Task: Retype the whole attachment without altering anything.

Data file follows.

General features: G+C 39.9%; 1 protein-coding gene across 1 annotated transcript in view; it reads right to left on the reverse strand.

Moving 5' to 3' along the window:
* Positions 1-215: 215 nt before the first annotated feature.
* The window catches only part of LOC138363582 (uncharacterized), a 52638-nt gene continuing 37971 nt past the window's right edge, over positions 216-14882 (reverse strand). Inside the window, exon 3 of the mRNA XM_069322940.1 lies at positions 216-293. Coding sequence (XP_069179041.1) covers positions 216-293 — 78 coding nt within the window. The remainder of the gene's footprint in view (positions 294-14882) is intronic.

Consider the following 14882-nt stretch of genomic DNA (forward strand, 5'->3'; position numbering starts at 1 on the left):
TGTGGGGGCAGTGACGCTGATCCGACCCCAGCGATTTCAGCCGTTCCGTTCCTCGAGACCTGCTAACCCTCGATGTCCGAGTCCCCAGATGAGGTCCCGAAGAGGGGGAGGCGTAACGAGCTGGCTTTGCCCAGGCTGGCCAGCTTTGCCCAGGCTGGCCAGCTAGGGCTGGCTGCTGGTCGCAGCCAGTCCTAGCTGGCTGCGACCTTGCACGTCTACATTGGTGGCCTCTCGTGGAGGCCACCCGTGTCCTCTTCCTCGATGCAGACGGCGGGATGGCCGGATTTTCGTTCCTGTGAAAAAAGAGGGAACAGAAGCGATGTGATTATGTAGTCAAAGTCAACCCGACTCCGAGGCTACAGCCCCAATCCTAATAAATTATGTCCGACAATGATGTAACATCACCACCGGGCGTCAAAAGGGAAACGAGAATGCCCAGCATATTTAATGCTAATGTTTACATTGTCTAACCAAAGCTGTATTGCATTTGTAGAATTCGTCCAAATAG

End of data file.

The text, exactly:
General features: G+C 39.9%; 1 protein-coding gene across 1 annotated transcript in view; it reads right to left on the reverse strand.

Moving 5' to 3' along the window:
* Positions 1-215: 215 nt before the first annotated feature.
* The window catches only part of LOC138363582 (uncharacterized), a 52638-nt gene continuing 37971 nt past the window's right edge, over positions 216-14882 (reverse strand). Inside the window, exon 3 of the mRNA XM_069322940.1 lies at positions 216-293. Coding sequence (XP_069179041.1) covers positions 216-293 — 78 coding nt within the window. The remainder of the gene's footprint in view (positions 294-14882) is intronic.

Consider the following 14882-nt stretch of genomic DNA (forward strand, 5'->3'; position numbering starts at 1 on the left):
TGTGGGGGCAGTGACGCTGATCCGACCCCAGCGATTTCAGCCGTTCCGTTCCTCGAGACCTGCTAACCCTCGATGTCCGAGTCCCCAGATGAGGTCCCGAAGAGGGGGAGGCGTAACGAGCTGGCTTTGCCCAGGCTGGCCAGCTTTGCCCAGGCTGGCCAGCTAGGGCTGGCTGCTGGTCGCAGCCAGTCCTAGCTGGCTGCGACCTTGCACGTCTACATTGGTGGCCTCTCGTGGAGGCCACCCGTGTCCTCTTCCTCGATGCAGACGGCGGGATGGCCGGATTTTCGTTCCTGTGAAAAAAGAGGGAACAGAAGCGATGTGATTATGTAGTCAAAGTCAACCCGACTCCGAGGCTACAGCCCCAATCCTAATAAATTATGTCCGACAATGATGTAACATCACCACCGGGCGTCAAAAGGGAAACGAGAATGCCCAGCATATTTAATGCTAATGTTTACATTGTCTAACCAAAGCTGTATTGCATTTGTAGAATTCGTCCAAATAG